Chile has refused to grant political asylum to a former judge who fled Argentina to avoid trial on charges of crimes against humanity, authorities said on Thursday.
Ex-judge Otilio Romano is accused of committing 103 human rights crimes while working as a prosecutor during Argentina’s 1976-1983 military dictatorship. He fled across the border in August last year, just before losing his judicial immunity.
Presidential spokesman Andres Chadwick said Romano’s political asylum bid was denied by a “special asylum commission” made up of government officials.
“We are very respectful that in Argentina there’s a state of law,” Chadwick said at government house. “Courts have the power to go through with the necessary investigation and this should be done in the country of origin.”
Romano’s trial was scheduled to begin this year. He is accused of using confessions obtained through torture as evidence against dissidents and of rejecting habeus corpus requests made by families of junta opponents who disappeared at the hands of security forces. He is also charged with protecting military and security force members accused of crimes.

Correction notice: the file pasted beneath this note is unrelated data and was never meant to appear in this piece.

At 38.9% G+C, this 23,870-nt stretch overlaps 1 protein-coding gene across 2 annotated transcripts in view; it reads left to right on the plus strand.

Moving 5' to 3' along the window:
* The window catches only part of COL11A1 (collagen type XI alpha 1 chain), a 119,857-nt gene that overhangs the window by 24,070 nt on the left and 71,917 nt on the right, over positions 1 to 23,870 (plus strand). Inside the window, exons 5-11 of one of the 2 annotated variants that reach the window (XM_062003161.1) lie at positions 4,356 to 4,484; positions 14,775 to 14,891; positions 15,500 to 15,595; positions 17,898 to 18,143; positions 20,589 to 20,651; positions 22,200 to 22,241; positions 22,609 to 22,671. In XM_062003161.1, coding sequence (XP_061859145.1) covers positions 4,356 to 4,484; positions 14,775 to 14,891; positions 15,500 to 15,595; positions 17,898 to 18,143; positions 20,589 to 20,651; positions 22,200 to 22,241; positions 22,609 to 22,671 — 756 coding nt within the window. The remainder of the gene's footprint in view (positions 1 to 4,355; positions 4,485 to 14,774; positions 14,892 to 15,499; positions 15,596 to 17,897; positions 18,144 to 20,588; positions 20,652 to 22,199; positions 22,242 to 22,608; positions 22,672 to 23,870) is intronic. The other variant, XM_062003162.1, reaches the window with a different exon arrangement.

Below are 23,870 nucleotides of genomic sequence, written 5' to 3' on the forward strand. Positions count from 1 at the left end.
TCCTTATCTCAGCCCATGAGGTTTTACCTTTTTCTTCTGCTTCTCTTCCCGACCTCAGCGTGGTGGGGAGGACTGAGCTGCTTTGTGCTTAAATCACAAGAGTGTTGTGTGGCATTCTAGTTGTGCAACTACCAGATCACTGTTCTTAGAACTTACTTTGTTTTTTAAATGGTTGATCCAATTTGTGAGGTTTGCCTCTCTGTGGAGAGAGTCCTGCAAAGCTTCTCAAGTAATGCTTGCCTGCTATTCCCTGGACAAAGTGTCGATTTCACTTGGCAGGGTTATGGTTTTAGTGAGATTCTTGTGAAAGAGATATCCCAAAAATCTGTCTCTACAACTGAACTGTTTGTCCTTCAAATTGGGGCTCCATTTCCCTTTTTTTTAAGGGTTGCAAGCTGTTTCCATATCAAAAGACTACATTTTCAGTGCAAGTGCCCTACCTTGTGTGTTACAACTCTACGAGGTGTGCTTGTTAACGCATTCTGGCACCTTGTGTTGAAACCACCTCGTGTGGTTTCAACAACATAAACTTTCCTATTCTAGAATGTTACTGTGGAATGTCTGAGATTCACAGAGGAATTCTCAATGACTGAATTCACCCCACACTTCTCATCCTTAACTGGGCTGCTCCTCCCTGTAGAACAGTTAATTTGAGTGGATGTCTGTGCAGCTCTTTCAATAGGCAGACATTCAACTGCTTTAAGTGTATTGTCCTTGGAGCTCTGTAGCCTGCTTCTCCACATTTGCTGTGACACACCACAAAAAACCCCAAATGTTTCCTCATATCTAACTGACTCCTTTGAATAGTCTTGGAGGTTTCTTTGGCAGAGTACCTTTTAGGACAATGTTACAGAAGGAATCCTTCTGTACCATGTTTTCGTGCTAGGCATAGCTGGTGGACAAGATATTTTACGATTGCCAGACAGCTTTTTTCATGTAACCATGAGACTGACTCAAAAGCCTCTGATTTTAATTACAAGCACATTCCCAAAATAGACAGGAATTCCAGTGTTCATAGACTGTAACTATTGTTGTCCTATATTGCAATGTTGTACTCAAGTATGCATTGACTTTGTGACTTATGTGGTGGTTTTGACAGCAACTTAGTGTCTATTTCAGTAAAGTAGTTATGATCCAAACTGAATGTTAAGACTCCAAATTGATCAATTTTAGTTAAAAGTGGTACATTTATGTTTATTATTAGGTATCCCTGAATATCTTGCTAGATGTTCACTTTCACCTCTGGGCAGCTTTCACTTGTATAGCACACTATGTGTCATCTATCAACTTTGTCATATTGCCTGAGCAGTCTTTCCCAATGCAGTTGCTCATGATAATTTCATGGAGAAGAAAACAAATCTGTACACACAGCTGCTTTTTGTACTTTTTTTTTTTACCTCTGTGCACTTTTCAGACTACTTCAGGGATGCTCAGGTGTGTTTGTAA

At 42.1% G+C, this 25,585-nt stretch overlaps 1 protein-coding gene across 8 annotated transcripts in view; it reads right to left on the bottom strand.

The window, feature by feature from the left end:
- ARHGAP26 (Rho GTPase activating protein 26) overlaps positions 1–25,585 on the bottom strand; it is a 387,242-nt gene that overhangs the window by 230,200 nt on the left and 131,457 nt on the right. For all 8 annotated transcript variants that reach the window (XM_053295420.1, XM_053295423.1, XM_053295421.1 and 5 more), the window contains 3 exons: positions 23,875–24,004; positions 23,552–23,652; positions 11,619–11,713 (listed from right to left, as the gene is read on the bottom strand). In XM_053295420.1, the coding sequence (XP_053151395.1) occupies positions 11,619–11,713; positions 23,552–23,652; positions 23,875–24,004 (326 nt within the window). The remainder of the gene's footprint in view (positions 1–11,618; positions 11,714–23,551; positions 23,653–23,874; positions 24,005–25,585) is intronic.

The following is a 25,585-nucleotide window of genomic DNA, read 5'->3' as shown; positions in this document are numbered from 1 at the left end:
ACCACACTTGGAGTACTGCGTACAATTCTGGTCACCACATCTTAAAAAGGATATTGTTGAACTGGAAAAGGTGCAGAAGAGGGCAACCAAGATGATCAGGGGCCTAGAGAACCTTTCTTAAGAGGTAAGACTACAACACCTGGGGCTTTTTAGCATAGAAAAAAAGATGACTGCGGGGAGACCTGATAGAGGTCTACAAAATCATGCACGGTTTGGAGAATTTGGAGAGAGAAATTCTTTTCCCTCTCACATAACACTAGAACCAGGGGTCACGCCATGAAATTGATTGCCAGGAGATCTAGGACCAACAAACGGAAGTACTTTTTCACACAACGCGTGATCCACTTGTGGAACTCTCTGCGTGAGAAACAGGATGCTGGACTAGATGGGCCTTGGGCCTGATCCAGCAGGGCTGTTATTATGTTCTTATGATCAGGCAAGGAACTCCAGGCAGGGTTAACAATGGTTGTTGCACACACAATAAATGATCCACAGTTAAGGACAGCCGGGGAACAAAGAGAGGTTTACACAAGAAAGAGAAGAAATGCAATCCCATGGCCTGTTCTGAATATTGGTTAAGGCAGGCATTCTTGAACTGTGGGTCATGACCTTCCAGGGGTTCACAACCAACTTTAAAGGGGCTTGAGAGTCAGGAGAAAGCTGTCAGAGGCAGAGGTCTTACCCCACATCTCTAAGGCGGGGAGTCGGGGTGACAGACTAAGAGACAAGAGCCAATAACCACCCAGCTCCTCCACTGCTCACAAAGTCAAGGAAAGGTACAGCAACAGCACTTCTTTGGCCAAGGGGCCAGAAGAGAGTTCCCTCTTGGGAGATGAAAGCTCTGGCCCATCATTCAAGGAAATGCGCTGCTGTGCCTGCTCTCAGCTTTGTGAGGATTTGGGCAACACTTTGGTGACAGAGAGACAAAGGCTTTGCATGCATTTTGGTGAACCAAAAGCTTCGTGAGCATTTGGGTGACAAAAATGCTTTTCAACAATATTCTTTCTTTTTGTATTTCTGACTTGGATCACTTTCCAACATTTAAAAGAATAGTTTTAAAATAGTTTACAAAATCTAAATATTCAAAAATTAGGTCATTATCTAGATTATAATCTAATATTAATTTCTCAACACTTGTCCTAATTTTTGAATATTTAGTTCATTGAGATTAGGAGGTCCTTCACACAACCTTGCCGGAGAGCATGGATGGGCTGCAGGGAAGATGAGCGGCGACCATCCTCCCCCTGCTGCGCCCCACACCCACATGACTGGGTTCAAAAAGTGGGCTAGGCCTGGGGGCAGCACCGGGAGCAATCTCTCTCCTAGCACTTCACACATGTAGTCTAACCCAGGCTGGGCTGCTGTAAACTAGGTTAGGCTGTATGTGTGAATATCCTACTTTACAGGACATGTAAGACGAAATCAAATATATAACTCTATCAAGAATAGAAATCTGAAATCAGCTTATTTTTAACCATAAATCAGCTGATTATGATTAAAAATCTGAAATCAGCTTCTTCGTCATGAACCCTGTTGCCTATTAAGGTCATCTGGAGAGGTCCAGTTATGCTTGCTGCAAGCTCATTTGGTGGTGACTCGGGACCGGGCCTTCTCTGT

Romano has denied the charges, claiming political persecution in Argentina.
“I’m overjoyed that Chile is not willing to help the impunity of an Argentine dictatorship criminal who is responsible for many crimes against humanity,” said human rights lawyer Eduardo Contreras.
Chile granted Romano an eight-month visa when he first arrived in the country. Now that his request has been denied, the government will take the visa away. The Interior Minister will issue a temporary permit allowing him to remain in the country for the duration of his extradition trial. His extradition, however, can be appealed before Chile’s Supreme Court.
In 2010, Argentina granted asylum to Galvarino Apablaza, a Chilean former leftist guerrilla leader charged with ordering the 1991 killing of Jaime Guzman, leader of the Chilean conservative Independent Democratic Union party.